A must-have reference for vSphere Admins
In my 10+ years of managing and designing vSphere environments, I have come across a few books that should be on the desks of every vSphere Administrator. You should not be caught without a copy of Mastering VMware vSphere by Scott Lowe and Nick Marshall, VMware vSphere Design by Scott Lowe and Forbes Guthrie, and vSphere Clustering Deepdive by Duncan Epping and Frank Denneman. Mike Preston’s Troubleshooting vSphere Storage could easily be added to the list.
While the book is only 5 chapters long, it is organized in a logical fashion that not only allows for easy reading, but quick bookmarking. The first chapter gives an overview of how storage is organized within virtual environments. It lays out the framework of storage organization within vSphere and how it relates to the physical world of servers, networks, and shared storage. Some basic information is introduced for the novice, followed by more detailed explanations of how the pieces interact. The usual ‘alphabet soup’ of acronyms doesn’t detract from the layout and keeps the reader on track. With this foundation in place, it allows for the other chapters to flow in an organized fashion.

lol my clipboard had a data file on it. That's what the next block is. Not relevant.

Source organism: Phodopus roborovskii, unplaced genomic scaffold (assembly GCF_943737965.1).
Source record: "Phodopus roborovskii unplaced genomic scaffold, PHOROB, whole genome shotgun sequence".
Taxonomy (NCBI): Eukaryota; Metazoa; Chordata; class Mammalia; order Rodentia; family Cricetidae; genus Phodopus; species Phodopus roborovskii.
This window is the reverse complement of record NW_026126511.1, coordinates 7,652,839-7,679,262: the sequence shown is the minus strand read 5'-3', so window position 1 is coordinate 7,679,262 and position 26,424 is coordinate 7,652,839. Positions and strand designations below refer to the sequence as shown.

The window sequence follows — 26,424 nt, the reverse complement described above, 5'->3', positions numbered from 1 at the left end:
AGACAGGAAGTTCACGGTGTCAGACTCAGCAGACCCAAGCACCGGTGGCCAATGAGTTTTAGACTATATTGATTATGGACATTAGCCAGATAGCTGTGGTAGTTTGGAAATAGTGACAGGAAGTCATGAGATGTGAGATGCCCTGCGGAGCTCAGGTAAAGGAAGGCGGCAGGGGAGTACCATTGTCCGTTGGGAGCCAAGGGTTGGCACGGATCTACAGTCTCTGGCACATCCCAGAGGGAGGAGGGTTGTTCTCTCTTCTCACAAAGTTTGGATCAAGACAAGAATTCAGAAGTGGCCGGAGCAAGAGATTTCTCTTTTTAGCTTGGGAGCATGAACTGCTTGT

The following chapters outline which tools to use to analyze your storage, where to look for problems and how to identify them. Common problems such as contention, capacity, and overcommitment are identified for the reader and several tips are given to show not only what these problems will look like in your environment but also how to identify and resolve them.
The three appendices are the ‘Crown Jewels’ of the book. Appendix A contains a list of your most common storage troubleshooting steps, followed by the commands and procedures you will need to take in order to eliminate each one. Knowing which questions to ask are good, but having the commands at your fingertips when you need them can be invaluable when problems arise. Preston has saved your bacon with this section. Appendix B lists out all of the ESXTOP commands and functions, which ones you will need for various issues, and how to use them. This will save time and frustration for those SysAdmins that don’t frequently use the tool. And finally, Appendix C lists out all of you iSCSI error codes. This is something that most of us will seldom need for day-to day administration. However, that one or two times when you are scratching your head trying to navigate out of a difficult situation, it can save critical time.
Troubleshooting vSphere Storage is a great reference for any vSphere SysAdmin. Not only does it outline an excellent troubleshooting methodology for your environment, but also lays down a strong background for readers to understand just why storage is important for a healthy vSphere design. I would recommend this book to anybody that manages vSphere as well as Storage admins that need to support vSphere.